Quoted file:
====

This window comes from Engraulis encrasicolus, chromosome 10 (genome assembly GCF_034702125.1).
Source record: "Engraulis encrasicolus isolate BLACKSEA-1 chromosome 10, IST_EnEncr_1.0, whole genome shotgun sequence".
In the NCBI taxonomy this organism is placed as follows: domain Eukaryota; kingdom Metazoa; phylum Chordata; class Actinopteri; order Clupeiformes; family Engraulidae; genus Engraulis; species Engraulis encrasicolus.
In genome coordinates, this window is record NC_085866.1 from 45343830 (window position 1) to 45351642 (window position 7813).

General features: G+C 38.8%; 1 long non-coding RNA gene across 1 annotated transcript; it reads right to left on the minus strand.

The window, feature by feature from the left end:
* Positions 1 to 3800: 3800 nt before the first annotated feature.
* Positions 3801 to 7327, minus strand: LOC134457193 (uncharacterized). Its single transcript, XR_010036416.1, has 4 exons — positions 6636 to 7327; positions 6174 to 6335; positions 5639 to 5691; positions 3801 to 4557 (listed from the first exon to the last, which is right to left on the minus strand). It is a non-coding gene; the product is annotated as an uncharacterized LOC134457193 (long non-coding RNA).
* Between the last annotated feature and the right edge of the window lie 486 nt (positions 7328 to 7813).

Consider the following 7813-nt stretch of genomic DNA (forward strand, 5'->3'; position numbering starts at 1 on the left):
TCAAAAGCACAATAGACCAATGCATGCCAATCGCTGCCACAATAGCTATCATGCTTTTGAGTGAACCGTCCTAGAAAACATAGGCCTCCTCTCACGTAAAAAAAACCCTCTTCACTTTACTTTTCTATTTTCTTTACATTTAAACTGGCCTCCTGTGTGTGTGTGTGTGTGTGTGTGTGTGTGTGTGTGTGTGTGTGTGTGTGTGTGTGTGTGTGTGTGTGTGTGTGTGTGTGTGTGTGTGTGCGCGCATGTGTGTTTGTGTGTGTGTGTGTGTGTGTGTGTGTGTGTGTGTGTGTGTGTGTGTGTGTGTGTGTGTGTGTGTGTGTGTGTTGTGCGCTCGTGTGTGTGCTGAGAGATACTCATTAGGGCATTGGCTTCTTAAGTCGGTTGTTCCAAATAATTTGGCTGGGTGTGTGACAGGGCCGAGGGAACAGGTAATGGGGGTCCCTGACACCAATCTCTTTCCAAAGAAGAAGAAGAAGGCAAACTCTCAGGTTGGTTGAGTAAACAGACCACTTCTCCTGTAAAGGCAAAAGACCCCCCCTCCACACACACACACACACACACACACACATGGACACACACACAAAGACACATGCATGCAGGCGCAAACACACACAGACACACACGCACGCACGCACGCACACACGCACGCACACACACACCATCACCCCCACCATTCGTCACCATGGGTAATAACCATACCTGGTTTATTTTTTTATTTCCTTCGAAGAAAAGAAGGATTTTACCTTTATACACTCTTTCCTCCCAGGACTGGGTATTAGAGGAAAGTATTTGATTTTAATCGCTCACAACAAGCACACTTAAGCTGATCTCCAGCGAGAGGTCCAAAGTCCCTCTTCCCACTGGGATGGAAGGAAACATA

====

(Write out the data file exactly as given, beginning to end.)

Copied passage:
This window comes from Engraulis encrasicolus, chromosome 10 (genome assembly GCF_034702125.1).
Source record: "Engraulis encrasicolus isolate BLACKSEA-1 chromosome 10, IST_EnEncr_1.0, whole genome shotgun sequence".
In the NCBI taxonomy this organism is placed as follows: domain Eukaryota; kingdom Metazoa; phylum Chordata; class Actinopteri; order Clupeiformes; family Engraulidae; genus Engraulis; species Engraulis encrasicolus.
In genome coordinates, this window is record NC_085866.1 from 45343830 (window position 1) to 45351642 (window position 7813).

General features: G+C 38.8%; 1 long non-coding RNA gene across 1 annotated transcript; it reads right to left on the minus strand.

The window, feature by feature from the left end:
* Positions 1 to 3800: 3800 nt before the first annotated feature.
* Positions 3801 to 7327, minus strand: LOC134457193 (uncharacterized). Its single transcript, XR_010036416.1, has 4 exons — positions 6636 to 7327; positions 6174 to 6335; positions 5639 to 5691; positions 3801 to 4557 (listed from the first exon to the last, which is right to left on the minus strand). It is a non-coding gene; the product is annotated as an uncharacterized LOC134457193 (long non-coding RNA).
* Between the last annotated feature and the right edge of the window lie 486 nt (positions 7328 to 7813).

Consider the following 7813-nt stretch of genomic DNA (forward strand, 5'->3'; position numbering starts at 1 on the left):
TCAAAAGCACAATAGACCAATGCATGCCAATCGCTGCCACAATAGCTATCATGCTTTTGAGTGAACCGTCCTAGAAAACATAGGCCTCCTCTCACGTAAAAAAAACCCTCTTCACTTTACTTTTCTATTTTCTTTACATTTAAACTGGCCTCCTGTGTGTGTGTGTGTGTGTGTGTGTGTGTGTGTGTGTGTGTGTGTGTGTGTGTGTGTGTGTGTGTGTGTGTGTGTGTGTGTGTGTGTGTGCGCGCATGTGTGTTTGTGTGTGTGTGTGTGTGTGTGTGTGTGTGTGTGTGTGTGTGTGTGTGTGTGTGTGTGTGTGTGTGTGTGTGTTGTGCGCTCGTGTGTGTGCTGAGAGATACTCATTAGGGCATTGGCTTCTTAAGTCGGTTGTTCCAAATAATTTGGCTGGGTGTGTGACAGGGCCGAGGGAACAGGTAATGGGGGTCCCTGACACCAATCTCTTTCCAAAGAAGAAGAAGAAGGCAAACTCTCAGGTTGGTTGAGTAAACAGACCACTTCTCCTGTAAAGGCAAAAGACCCCCCCTCCACACACACACACACACACACACACACATGGACACACACACAAAGACACATGCATGCAGGCGCAAACACACACAGACACACACGCACGCACGCACGCACACACGCACGCACACACACACCATCACCCCCACCATTCGTCACCATGGGTAATAACCATACCTGGTTTATTTTTTTATTTCCTTCGAAGAAAAGAAGGATTTTACCTTTATACACTCTTTCCTCCCAGGACTGGGTATTAGAGGAAAGTATTTGATTTTAATCGCTCACAACAAGCACACTTAAGCTGATCTCCAGCGAGAGGTCCAAAGTCCCTCTTCCCACTGGGATGGAAGGAAACATA